- The Washington Times - Tuesday, September 20, 2011

A Taliban suicide bomber with explosives hidden in his turban killed a former Afghan president who headed a government council seeking peace with Taliban militants.

The assassination of Burhanuddin Rabbani on Tuesday is a serious blow to the reconciliation effort that had the support of both the U.S. and the Afghan governments.

Sources in Kabul confirmed that Mr. Rabbani was killed in an explosion at his home while meeting two men posing as Taliban peace emissaries.

Mohammed Massoum Stanekzai, a senior adviser to Afghan President Hamid Karzai, was seriously injured in the attack.

The suicide bomber concealed explosives in his turban to carry out the attack, according to an Afghan official who spoke on the condition of anonymity.

The assassin detonated the explosives as he bowed to greet Mr. Rabbani in his home in Kabul’s Wazir Akbar Khan neighborhood, near the U.S. Embassy and NATO headquarters, which came under terrorist attacks last week.

The Afghan official said a Taliban spokesman claimed responsibility for the assassination.

Mr. Rabbani’s death will “certainly slow down the peace initiative and efforts of the government, as well as impact on the transition process, an integral part of which is reconciliation with the Taliban,” said Ashraf Haidari, deputy assistant national security adviser in the Karzai administration.

Mr. Rabbani, 71, served as president of Afghanistan from 1992 until the Taliban seized power in 1996. The United States overthrew the Taliban regime in 2001 after it insisted on sheltering Osama bin Laden and his al Qaeda terrorist network.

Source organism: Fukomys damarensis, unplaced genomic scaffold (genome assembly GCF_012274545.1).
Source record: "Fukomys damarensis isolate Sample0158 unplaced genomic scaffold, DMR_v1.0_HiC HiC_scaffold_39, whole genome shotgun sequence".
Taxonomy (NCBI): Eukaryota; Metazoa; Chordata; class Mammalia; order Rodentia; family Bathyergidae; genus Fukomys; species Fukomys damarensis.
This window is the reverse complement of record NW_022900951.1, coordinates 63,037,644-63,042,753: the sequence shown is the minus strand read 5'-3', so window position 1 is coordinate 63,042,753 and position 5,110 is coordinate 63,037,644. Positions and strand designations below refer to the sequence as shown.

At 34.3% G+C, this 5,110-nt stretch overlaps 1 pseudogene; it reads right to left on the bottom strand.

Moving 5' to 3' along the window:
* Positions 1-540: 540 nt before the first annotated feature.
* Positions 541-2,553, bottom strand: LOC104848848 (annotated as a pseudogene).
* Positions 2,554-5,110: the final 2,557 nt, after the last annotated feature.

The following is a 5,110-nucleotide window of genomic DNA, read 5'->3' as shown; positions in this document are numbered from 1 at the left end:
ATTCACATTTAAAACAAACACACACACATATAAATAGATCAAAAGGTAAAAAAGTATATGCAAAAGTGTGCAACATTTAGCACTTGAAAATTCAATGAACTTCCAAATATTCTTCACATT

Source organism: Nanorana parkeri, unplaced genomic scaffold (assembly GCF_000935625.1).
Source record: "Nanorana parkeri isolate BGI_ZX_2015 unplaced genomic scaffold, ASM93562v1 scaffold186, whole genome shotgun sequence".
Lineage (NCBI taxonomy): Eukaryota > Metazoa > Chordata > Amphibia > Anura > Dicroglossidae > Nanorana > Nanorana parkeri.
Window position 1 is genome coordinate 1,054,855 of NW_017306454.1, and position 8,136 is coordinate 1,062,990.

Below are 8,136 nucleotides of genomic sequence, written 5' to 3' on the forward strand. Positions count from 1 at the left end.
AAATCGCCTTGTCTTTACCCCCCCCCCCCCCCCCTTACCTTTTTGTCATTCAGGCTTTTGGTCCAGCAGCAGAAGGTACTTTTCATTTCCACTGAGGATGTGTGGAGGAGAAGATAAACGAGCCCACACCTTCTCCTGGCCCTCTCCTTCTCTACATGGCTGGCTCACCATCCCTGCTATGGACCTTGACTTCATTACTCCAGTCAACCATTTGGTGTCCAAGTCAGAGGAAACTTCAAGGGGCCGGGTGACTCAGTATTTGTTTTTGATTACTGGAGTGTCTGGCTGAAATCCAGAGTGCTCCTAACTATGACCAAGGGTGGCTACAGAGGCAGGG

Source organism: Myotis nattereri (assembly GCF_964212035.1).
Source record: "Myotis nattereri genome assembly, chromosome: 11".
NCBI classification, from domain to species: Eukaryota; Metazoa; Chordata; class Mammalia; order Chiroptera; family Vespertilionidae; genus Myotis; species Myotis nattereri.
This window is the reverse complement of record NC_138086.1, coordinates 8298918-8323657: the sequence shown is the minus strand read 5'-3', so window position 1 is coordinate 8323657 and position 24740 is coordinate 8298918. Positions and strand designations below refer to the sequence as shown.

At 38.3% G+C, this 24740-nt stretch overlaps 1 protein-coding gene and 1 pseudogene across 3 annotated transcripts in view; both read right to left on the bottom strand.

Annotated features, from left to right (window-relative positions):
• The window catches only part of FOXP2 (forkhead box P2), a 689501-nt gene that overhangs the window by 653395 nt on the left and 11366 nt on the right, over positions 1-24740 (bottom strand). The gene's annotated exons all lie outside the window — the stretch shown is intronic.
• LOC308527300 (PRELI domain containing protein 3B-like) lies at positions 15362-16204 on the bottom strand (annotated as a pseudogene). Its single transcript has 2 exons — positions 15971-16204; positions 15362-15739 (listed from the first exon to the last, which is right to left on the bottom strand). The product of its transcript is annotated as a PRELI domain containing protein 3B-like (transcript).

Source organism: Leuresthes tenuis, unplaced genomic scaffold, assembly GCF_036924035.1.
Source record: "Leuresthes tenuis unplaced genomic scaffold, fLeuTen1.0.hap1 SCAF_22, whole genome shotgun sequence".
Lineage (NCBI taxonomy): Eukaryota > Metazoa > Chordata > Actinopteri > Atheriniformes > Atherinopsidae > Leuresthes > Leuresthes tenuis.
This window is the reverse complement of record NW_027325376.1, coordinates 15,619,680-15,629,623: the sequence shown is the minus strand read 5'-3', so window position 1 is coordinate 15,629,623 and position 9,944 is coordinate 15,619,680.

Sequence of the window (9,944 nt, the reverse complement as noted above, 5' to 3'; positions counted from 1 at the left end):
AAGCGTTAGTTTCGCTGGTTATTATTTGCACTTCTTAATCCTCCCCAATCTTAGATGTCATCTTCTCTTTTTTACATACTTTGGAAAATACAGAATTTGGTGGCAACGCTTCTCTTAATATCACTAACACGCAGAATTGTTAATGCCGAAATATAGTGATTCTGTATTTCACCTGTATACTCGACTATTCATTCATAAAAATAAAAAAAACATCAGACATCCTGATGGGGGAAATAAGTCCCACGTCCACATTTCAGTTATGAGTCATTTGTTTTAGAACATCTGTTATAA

In 2010, Mr. Karzai appointed Mr. Rabbani as head of the High Peace Council to conduct peace talks with the Taliban. The council has not made any significant breakthroughs.

Mr. Karzai has said he will talk only to members of the Taliban who renounce violence, cut ties to al Qaeda and embrace the Afghan Constitution. The Obama administration has endorsed his position.

Mr. Karzai cut short his visit to New York and returned to Kabul after meeting with President Obama at the United Nations.

Mr. Karzai described Mr. Rabbani’s death as a “tragic loss” and said it “will not deter us from continuing on the path that we have, and we’ll definitely succeed.”

“This is a hard day for us in Afghanistan, but a day of unity and a day of continuity of our efforts,” he added.

Mr. Obama also said Mr. Rabbani’s death would not derail efforts to bring peace to Afghanistan.

“It is going to be important to continue the efforts to bring all elements of Afghan society together to end what has been a senseless cycle of violence,” Mr. Obama said.

Secretary of State Hillary Rodham Clinton said the United States will help the Afghan government bring the attackers to justice and increase pressure on al Qaeda and the Taliban.

“We have always known that there are those who will do all they can to undermine the cause of peace and reconciliation. We will see more violence before this is over,” she said.

NATO Secretary-General Anders Fogh Rasmussen said the assassination was an “attack on the Afghan people.”

“To those who offer only death and destruction to the Afghan people, our message is clear: You will not prevail,” he added.

Mr. Rabbani, a Tajik leader of the Northern Alliance who had fought the predominantly Pashtun Taliban, was viewed with suspicion by some Taliban leaders.

Several Afghan and international human rights groups had implicated him in war crimes.

The Taliban has been weakened largely because it has been pushed out of its strongholds in Helmand and Kandahar provinces.

Last week, militants were involved in a 20-hour gunbattle near the U.S. Embassy in Kabul.

Mr. Karzai has suffered personal losses in other recent attacks.

On July 12, Mr. Karzai’s half brother Ahmed Wali Karzai, the top official in southern Afghanistan’s Kandahar province, was fatally shot by a trusted bodyguard.

A few days later, gunmen killed Jan Mohammed Khan, a close adviser to the president in Kabul.

Michael Semple, a fellow at the Carr Center for Human Rights Policy at Harvard’s John F. Kennedy School of Government, said the assassination was a “terrible attack on the prospect of any peace process.”

“The killing of the head of the peace commission is a direct attack on the political process in Afghanistan,” Mr. Semple said, adding that it was always clear that there would be spoilers.

“It leaves the question of whether there is space for Afghans to do politics,” he said.

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